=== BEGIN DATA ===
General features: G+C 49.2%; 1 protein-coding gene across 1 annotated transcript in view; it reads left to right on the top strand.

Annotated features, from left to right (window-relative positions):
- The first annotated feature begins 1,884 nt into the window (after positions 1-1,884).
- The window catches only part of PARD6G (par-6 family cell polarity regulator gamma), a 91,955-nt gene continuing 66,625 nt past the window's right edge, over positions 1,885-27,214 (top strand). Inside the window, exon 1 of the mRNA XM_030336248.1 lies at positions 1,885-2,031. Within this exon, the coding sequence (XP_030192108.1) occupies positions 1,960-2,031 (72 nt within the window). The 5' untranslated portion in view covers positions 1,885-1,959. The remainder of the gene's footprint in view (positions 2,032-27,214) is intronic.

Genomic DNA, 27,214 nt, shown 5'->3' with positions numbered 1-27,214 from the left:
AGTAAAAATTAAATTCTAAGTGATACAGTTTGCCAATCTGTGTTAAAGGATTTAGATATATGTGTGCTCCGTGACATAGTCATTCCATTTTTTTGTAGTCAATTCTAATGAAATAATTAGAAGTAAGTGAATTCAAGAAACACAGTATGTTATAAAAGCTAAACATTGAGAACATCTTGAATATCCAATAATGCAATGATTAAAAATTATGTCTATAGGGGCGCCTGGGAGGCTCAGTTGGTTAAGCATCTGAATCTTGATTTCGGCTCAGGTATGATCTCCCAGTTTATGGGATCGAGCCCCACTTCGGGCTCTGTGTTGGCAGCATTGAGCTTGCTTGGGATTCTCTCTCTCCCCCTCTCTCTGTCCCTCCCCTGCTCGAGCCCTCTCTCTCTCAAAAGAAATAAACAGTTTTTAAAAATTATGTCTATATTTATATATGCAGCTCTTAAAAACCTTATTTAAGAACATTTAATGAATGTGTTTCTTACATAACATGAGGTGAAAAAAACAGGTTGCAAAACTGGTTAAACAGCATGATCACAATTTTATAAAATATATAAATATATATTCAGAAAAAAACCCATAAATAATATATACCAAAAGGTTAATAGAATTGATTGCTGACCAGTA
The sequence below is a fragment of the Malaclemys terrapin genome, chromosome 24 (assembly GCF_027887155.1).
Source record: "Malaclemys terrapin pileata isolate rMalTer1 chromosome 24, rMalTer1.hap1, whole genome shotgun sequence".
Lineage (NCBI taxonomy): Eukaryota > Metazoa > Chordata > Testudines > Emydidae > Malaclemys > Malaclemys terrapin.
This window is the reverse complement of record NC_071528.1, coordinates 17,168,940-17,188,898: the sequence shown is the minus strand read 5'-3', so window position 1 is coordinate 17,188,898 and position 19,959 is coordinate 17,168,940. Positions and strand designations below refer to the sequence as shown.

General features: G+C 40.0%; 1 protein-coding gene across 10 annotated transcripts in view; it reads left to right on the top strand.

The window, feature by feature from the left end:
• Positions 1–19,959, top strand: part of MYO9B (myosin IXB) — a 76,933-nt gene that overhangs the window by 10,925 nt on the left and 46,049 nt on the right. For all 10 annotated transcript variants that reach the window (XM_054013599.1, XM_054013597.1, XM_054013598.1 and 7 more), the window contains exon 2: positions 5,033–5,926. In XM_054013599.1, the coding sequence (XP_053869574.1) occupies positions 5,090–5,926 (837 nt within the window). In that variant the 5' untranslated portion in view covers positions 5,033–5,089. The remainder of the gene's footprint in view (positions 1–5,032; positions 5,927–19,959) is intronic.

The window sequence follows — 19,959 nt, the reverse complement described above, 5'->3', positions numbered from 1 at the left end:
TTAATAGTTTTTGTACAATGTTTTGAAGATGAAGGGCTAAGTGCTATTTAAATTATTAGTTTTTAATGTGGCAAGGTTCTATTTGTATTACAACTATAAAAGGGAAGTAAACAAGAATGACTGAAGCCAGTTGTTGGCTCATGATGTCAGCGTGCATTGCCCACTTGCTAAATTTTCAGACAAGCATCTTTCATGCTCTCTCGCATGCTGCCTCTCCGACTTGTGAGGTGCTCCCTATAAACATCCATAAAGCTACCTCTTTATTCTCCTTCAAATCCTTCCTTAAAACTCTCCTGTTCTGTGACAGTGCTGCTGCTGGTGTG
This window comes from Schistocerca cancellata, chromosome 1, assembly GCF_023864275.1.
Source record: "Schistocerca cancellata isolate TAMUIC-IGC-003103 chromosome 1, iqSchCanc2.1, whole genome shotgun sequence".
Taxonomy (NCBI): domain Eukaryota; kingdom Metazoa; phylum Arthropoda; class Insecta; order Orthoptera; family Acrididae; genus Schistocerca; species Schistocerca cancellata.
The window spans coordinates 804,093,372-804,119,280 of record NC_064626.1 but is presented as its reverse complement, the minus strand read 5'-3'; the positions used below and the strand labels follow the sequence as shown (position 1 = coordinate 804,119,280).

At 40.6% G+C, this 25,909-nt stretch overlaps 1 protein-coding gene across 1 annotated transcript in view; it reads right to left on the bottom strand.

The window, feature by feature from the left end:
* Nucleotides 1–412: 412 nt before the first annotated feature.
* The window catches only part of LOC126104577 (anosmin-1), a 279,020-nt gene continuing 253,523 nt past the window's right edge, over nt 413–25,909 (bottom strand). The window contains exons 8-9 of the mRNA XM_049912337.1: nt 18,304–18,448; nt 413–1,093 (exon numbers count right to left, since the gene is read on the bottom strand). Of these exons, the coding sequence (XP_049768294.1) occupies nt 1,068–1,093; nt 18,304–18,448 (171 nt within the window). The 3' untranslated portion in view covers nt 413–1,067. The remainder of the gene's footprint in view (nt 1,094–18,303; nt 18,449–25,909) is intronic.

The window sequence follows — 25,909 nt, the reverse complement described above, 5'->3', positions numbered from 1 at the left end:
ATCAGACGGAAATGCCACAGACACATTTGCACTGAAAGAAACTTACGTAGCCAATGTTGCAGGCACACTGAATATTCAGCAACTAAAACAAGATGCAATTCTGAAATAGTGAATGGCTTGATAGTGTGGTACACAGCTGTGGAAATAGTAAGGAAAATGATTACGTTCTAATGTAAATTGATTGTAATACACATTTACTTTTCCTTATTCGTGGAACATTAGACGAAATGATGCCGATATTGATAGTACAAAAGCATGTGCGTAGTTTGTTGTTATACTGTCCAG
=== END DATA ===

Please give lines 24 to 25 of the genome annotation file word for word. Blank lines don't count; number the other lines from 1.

The window sequence follows — 25,909 nt, the reverse complement described above, 5'->3', positions numbered from 1 at the left end:
ATCAGACGGAAATGCCACAGACACATTTGCACTGAAAGAAACTTACGTAGCCAATGTTGCAGGCACACTGAATATTCAGCAACTAAAACAAGATGCAATTCTGAAATAGTGAATGGCTTGATAGTGTGGTACACAGCTGTGGAAATAGTAAGGAAAATGATTACGTTCTAATGTAAATTGATTGTAATACACATTTACTTTTCCTTATTCGTGGAACATTAGACGAAATGATGCCGATATTGATAGTACAAAAGCATGTGCGTAGTTTGTTGTTATACTGTCCAG